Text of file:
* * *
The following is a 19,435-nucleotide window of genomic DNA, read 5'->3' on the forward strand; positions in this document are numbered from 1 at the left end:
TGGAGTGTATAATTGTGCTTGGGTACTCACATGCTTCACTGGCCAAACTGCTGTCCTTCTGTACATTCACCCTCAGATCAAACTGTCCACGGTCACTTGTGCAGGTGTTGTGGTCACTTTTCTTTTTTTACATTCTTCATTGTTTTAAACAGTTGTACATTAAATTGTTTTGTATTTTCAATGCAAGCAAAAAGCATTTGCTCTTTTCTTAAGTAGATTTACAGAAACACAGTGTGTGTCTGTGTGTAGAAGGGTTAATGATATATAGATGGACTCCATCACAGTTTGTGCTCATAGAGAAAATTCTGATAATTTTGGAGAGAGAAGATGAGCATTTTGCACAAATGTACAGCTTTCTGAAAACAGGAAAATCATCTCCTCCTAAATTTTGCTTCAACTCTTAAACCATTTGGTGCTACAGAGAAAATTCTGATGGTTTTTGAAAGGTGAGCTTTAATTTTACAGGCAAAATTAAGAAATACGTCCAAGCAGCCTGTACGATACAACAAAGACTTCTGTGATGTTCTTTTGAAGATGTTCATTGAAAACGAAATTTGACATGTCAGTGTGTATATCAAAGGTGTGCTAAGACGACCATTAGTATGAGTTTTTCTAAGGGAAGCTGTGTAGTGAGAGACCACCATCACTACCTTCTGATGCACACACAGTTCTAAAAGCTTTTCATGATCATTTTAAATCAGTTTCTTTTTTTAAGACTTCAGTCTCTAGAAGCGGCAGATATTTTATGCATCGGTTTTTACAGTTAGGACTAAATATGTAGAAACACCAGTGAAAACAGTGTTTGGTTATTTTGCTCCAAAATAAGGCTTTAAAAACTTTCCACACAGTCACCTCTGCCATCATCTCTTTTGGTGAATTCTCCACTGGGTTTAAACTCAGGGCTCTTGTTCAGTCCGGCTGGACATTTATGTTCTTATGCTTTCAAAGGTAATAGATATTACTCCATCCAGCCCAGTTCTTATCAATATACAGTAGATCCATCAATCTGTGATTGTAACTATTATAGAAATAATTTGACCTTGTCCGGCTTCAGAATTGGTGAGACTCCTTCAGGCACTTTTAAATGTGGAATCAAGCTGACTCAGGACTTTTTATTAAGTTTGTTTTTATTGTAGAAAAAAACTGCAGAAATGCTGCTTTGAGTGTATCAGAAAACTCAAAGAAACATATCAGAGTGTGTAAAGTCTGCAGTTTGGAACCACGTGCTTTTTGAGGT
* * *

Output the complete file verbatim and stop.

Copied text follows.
The following is a 19,435-nucleotide window of genomic DNA, read 5'->3' on the forward strand; positions in this document are numbered from 1 at the left end:
TGGAGTGTATAATTGTGCTTGGGTACTCACATGCTTCACTGGCCAAACTGCTGTCCTTCTGTACATTCACCCTCAGATCAAACTGTCCACGGTCACTTGTGCAGGTGTTGTGGTCACTTTTCTTTTTTTACATTCTTCATTGTTTTAAACAGTTGTACATTAAATTGTTTTGTATTTTCAATGCAAGCAAAAAGCATTTGCTCTTTTCTTAAGTAGATTTACAGAAACACAGTGTGTGTCTGTGTGTAGAAGGGTTAATGATATATAGATGGACTCCATCACAGTTTGTGCTCATAGAGAAAATTCTGATAATTTTGGAGAGAGAAGATGAGCATTTTGCACAAATGTACAGCTTTCTGAAAACAGGAAAATCATCTCCTCCTAAATTTTGCTTCAACTCTTAAACCATTTGGTGCTACAGAGAAAATTCTGATGGTTTTTGAAAGGTGAGCTTTAATTTTACAGGCAAAATTAAGAAATACGTCCAAGCAGCCTGTACGATACAACAAAGACTTCTGTGATGTTCTTTTGAAGATGTTCATTGAAAACGAAATTTGACATGTCAGTGTGTATATCAAAGGTGTGCTAAGACGACCATTAGTATGAGTTTTTCTAAGGGAAGCTGTGTAGTGAGAGACCACCATCACTACCTTCTGATGCACACACAGTTCTAAAAGCTTTTCATGATCATTTTAAATCAGTTTCTTTTTTTAAGACTTCAGTCTCTAGAAGCGGCAGATATTTTATGCATCGGTTTTTACAGTTAGGACTAAATATGTAGAAACACCAGTGAAAACAGTGTTTGGTTATTTTGCTCCAAAATAAGGCTTTAAAAACTTTCCACACAGTCACCTCTGCCATCATCTCTTTTGGTGAATTCTCCACTGGGTTTAAACTCAGGGCTCTTGTTCAGTCCGGCTGGACATTTATGTTCTTATGCTTTCAAAGGTAATAGATATTACTCCATCCAGCCCAGTTCTTATCAATATACAGTAGATCCATCAATCTGTGATTGTAACTATTATAGAAATAATTTGACCTTGTCCGGCTTCAGAATTGGTGAGACTCCTTCAGGCACTTTTAAATGTGGAATCAAGCTGACTCAGGACTTTTTATTAAGTTTGTTTTTATTGTAGAAAAAAACTGCAGAAATGCTGCTTTGAGTGTATCAGAAAACTCAAAGAAACATATCAGAGTGTGTAAAGTCTGCAGTTTGGAACCACGTGCTTTTTGAGGT